- The Nifty PE data is published by NSE (here) and is currently based on Standalone numbers. This means that actual earnings (that includes those from subsidiaries, etc.) in consolidated figures are higher than what the standalone numbers would suggest. And that also means that current actual PE may not be as high as that suggested by the standalone ones.
- The constituents of
*Nifty50*keep changing. The index management committee that is responsible for maintenance of the index regularly brings in and moves out companies from the index. The Nifty composition of 2008 was quite different from that of 2018. Similarly, the index composition of 1999 might also be very different from that of 2008 and 2018. Try to understand it like this. If the index is made up primarily of companies that are low PE-types, then index at the overall level will tend to have low-PE. Whereas if the index is made up of high-PE companies, it will tend to have a high PE. So actual definition of high and low PE will be different for both type of companies, and so in turn for the index. A PE of 15 for a low-PE company might be very high whereas for a high-PE company might be very low. This is an important factor that should be kept in mind. I have addressed this to some extent in the latter part of this analysis by comparing returns while changing the periods under consideration from 20 years to 15 and 10 years.

Moving on, let’s address another important aspect here:

**Risks when dealing with Average Returns**

The table above gives a very clear relation between P/E and Returns.

But the above numbers are just ‘averages’. And that can be risky if you solely invest on basis of averages.

To explain this more clearly, let’s take an example.

Imagine that your height is 6 feet. Now you don’t know swimming. But you want to cross a river, whose average depth is 5 feet. Will you cross it?

You shouldn’t – because it’s the average depth that is 5 feet. At some places, the river might be 3 feet deep. At others (and unfortunately for you), it might be 10 feet.

That is **how averages work**. Isn’t it?

So this needs to be kept in mind…always.

To counter this, we need to analyze a few more things. So…

**Adding More Data points to PE-Analysis**

A better picture can be painted if in addition to the average returns, we also consider the following:

- Maximum returns during all the periods under evaluation
- Minimum returns
- Standard deviation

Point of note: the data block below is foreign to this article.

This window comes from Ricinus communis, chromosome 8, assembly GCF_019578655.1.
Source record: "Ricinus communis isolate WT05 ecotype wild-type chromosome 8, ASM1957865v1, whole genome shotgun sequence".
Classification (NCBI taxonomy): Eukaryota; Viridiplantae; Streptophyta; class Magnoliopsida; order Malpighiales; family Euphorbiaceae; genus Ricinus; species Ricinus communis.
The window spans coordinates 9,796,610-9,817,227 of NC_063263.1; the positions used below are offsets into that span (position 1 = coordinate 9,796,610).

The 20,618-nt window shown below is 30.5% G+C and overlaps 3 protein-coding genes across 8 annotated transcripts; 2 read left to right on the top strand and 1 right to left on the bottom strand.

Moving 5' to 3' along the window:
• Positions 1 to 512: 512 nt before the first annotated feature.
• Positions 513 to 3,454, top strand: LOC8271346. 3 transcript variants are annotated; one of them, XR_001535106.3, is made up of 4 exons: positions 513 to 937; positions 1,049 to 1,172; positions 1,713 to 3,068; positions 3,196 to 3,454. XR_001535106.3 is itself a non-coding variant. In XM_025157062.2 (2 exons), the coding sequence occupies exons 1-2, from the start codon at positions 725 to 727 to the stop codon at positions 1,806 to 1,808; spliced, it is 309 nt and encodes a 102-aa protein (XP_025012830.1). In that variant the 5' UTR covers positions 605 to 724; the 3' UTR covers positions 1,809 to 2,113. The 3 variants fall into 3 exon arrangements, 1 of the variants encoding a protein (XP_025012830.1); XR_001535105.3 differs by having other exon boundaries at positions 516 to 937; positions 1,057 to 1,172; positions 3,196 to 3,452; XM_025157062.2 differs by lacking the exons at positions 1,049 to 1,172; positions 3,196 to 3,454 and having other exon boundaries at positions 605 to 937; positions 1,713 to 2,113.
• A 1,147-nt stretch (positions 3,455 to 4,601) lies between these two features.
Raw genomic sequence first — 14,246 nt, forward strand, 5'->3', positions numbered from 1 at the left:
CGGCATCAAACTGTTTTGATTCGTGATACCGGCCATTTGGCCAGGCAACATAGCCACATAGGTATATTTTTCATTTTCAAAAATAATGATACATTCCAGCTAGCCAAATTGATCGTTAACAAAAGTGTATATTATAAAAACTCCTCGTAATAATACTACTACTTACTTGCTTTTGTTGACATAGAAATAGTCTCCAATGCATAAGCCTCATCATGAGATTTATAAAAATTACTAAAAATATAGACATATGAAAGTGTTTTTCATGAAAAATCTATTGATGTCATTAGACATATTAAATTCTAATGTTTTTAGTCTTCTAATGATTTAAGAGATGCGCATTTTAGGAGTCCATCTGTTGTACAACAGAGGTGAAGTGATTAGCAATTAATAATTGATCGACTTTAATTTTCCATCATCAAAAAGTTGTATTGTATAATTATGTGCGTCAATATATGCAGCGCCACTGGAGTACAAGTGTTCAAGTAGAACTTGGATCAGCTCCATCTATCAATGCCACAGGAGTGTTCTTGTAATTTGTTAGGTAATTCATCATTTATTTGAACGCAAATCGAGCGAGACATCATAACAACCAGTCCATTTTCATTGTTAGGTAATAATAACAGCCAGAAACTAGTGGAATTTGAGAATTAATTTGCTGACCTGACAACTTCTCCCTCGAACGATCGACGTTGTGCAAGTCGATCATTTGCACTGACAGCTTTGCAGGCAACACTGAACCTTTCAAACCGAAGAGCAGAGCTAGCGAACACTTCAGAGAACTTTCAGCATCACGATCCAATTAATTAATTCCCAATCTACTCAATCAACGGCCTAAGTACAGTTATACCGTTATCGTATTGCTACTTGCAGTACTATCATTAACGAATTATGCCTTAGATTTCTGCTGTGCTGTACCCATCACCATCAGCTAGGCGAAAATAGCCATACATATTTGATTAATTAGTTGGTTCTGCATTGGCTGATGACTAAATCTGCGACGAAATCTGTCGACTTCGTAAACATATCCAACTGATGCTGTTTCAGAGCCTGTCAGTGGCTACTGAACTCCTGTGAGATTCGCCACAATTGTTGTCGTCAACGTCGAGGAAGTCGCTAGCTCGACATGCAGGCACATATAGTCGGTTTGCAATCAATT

- Time spent in at a given valuation band

Have a look at the tables below now:

I want to spend some time here to highlight what all this means. I will also visually depict this using a small graph.

In the graph below, I have plotted PE ratios on X-axis and 3-year CAGR returns on Y-axis for all available data points in the last 20 years. As you can easily see, the trend is clear – returns are higher when investment happens towards lower PEs.

But you don’t always get the average returns that the preceding table shows. You can get anywhere between the MAX figure and MIN figure and the difference is huge.

Sounds confusing?

Let me try to segregate the above chart into PE-bands to highlight this:

As you can see, within each PE band, the actual returns are all over the place.

Focus on the first green block of PE12-15 band.

The red circle is the position of average return (38.7%).

But as the two text bubbles show, the Max and Min returns are very different from the average returns. Refer to the table above and you will find that max is about 58.1% and min is about 5.9%. And all this with a standard deviation of 14.6%.

What this means is that even though the average figure might tell you something, the actual returns can vary a lot.

I hope you get the drift of what I am trying to show you here…

Let’s now see the data for 5, 7 and 10-years:

Spend some time studying the above tables.

By now, you would be clearly noticing that there are big differences between the minimum and maximum returns for almost all periods.

So even though the average return figures will tell you one thing, the fact is that the actual returns that you get will depend a lot on when exactly you enter the markets and what happens afterwards.

Two different investors entering the markets at same valuation levels (let’s say PE=17.5) but at different times would have got 7-year returns ranging from 7.7% to 26.1%. Check the table for 7-year return above and you will know how.

For a lack of better word, the difference is shocking.

What this means is that even though the average return for 7-year period in the example taken above (PE17.5) is 16.2%, the actual returns have ranged from 7.7% to 26.1%.

This is equity investing for you. Welcome!

The statement that I made a couple of paragraphs before, *‘returns that you get will depend a lot on when exactly you enter the markets’*, does sound like trying to time the markets. But this is a reality. I cannot deny it. For those who can, timing the market works beautifully.

Hence even though the average returns give a good picture for long-term investors (look at the table for 10-year analysis), its still possible that you end up getting returns that are closer to the ones that are shown in minimum (10Y Returns) column and not the Avg. Returns. 🙂

This is another reason why I introduced the column for standard deviation in all tables above (see the last column of the table above).